Paying Attention to Drupal Admin experience

Capturing my answer to a question on a mail list I’m on about paying attention to the Drupal admin and editor experience. Particularly, someone was asking if they should open their allowed HTML to allow pasting form and iframe tags versus the risk of being compromised by the same. My initial reply was:

If your content team is relatively small and you trust them … I think it’s OK to all form and iframe embeds.
However, if you can I’d see if you can embed these snippets via some other way, like shortcodes in WordPress or as Paragraphs in Drupal (there are probably a dozen other solutions in Drupal too) which integrate with each of those platforms. HTML is easy to break, you won’t be able to just paste the HTML into your editor, and if they embed code has to change in the future (or be removed) it’ll be tedious to do so.
Which lead to a longer discussion on ensuring the overall Drupal editing experience is not ignored.
First, “locking” clients out of editing templates and configuration values makes sense, if the vendor will be hosting and supporting the site long term. There’s a lot going on in a CMS, and accounting for changes to configuration, CSS, templates introduced only on the production server is a migraine waiting to happen.
That said, it doesn’t mean you should give up a lot of flexibility for controlling the layout of your pages and you shouldn’t have to run to the vendor for every change. Things they and you should be paying attention to:
Ensuring they aren’t hard coding page and node layouts in a template such that changing them later requires a lot of effort. This was a pain on a site I worked on last year and had the Webforms module enabled. Instead of using the Webforms UI to build a form and control how the fields were grouped and displayed, the previous developer did that completely via custom templates. For the client,this meant that any new form had to have a custom template for it and changes made to forms in Drupal’s UI had no apparent effect (which kind of misses the point of having Drupal). Other pages on the site were handled similarly with custom templates.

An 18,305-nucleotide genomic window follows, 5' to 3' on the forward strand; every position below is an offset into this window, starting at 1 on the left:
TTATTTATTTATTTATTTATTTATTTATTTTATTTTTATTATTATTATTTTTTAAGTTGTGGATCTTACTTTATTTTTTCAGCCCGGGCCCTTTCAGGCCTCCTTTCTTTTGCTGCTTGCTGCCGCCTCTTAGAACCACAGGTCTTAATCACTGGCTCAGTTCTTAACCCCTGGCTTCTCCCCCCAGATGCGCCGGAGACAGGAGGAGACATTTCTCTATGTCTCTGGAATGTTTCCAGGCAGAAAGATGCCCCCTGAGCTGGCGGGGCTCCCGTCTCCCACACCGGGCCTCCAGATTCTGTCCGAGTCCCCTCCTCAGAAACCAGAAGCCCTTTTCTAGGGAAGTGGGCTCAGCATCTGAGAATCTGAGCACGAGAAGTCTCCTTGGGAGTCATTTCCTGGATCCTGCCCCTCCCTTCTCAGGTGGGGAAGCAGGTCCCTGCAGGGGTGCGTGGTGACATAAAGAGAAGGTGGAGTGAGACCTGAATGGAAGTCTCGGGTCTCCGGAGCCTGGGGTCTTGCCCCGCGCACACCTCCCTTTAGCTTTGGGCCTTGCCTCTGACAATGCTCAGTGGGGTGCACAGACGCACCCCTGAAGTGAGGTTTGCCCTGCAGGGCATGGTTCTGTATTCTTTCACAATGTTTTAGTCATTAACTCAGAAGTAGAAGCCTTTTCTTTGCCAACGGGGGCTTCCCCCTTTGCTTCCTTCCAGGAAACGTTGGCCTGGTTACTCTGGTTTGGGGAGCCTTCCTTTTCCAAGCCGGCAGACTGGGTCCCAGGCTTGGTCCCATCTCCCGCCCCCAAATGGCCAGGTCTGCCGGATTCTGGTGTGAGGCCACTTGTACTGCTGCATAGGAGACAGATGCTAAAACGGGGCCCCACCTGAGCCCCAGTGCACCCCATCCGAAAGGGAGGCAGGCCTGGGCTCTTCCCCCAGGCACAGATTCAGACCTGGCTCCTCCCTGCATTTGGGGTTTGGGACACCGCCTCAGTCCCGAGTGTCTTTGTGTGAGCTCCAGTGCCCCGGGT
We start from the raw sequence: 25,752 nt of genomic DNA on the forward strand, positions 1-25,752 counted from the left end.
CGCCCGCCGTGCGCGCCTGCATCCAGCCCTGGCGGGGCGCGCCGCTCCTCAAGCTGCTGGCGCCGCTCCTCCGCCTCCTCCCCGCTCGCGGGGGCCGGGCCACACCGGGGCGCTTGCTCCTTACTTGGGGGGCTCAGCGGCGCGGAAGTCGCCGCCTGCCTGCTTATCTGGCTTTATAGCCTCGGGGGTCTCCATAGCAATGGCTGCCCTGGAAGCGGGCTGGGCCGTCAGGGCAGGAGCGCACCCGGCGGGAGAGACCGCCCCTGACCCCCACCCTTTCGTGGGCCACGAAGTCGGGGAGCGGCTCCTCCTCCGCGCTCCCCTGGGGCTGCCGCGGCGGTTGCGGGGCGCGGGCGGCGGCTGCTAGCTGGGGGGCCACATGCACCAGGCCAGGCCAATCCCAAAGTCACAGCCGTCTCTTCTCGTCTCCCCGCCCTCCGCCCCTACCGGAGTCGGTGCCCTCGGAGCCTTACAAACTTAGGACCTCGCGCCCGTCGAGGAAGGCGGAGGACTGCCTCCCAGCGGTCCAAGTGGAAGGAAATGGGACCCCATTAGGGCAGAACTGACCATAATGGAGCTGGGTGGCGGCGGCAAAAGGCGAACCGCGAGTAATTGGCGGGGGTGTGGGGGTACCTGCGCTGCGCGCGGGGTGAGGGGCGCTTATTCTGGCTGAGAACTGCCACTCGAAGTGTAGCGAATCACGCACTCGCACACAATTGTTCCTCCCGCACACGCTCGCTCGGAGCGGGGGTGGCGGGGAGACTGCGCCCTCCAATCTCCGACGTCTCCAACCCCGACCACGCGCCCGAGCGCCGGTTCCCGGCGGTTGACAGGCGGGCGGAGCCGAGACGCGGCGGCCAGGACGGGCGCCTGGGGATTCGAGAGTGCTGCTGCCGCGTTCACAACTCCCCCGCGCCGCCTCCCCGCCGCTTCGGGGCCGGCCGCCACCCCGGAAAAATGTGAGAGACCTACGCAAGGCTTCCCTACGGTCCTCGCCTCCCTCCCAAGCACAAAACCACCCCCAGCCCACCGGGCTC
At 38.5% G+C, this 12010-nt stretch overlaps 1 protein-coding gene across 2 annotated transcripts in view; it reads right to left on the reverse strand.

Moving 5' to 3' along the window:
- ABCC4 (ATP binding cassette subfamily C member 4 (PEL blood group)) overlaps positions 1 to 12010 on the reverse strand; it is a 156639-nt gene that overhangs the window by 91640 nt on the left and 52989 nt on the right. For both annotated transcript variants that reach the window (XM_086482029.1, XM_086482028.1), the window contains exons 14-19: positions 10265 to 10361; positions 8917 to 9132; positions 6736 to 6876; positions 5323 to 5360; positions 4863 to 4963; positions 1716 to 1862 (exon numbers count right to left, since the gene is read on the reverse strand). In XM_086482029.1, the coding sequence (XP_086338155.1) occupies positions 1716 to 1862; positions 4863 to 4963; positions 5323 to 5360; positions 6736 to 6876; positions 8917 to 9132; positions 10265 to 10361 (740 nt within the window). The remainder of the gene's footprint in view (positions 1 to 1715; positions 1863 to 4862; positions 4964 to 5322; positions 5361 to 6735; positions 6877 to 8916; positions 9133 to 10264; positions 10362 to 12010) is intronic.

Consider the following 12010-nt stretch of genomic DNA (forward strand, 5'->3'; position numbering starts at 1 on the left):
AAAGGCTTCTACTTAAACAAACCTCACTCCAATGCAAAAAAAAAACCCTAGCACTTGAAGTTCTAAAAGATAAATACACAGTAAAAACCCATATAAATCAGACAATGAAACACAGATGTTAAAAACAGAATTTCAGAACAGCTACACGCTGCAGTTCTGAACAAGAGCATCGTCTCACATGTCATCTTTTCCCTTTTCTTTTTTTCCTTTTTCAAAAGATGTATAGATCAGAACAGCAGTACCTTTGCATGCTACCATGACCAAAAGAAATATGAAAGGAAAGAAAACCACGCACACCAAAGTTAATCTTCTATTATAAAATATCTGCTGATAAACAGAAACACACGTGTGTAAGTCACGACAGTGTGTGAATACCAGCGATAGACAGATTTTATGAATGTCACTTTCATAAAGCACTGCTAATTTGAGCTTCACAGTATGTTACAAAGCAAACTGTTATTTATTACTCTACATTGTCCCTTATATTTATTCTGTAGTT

Just throwing a WYWIWYG editor at your editors is also a big fail. If you have a document type which will have a link to a PDF file, don’t be content with a “file explorer” type plugin for CKEditor. Have a “Related Files” field in the document content type. Editors shouldn’t have to worry about how and where the file link will be rendered. Use Drupal/your CMS to consistently display the links (and integrate the PDF contents with Search, share files with other content types, etc).
For layout control within a page, Drupal has a couple of options which don’t require an editor making the layout in raw HTML. I think there’s a Layout builder in the latest release and there’s always the “Paragraphs” module which lets you define types of blocks you can stack to build an interactive page. Conceptually not unlike Mailchimp’s editor, if your familiar with it or how Gutenberg’s blocks will be handled in WordPress.
Media handling in Drupal has always lagged behind WordPress. I’m not sure what the state of the art is, but the latest release has Media in core. If you’re going to have a lot of photos, audio files, etc… you’re better off managing them as Entities you can tag and manage like a node and not just think of them as a file you upload and link somewhere (much like images I mentioned earlier).
Also if you have some custom workflows for managing the content creation process, you should ask your vendor to use well known modules like Workbench to configure and manage the process. I wouldn’t want to code a custom workflow for a client, since that becomes harder to change whereas Drupal modules exist which can let you manage and tweak those requirements in the UI (see https://www.palantir.net/blog/its-here-workbench-drupal-8)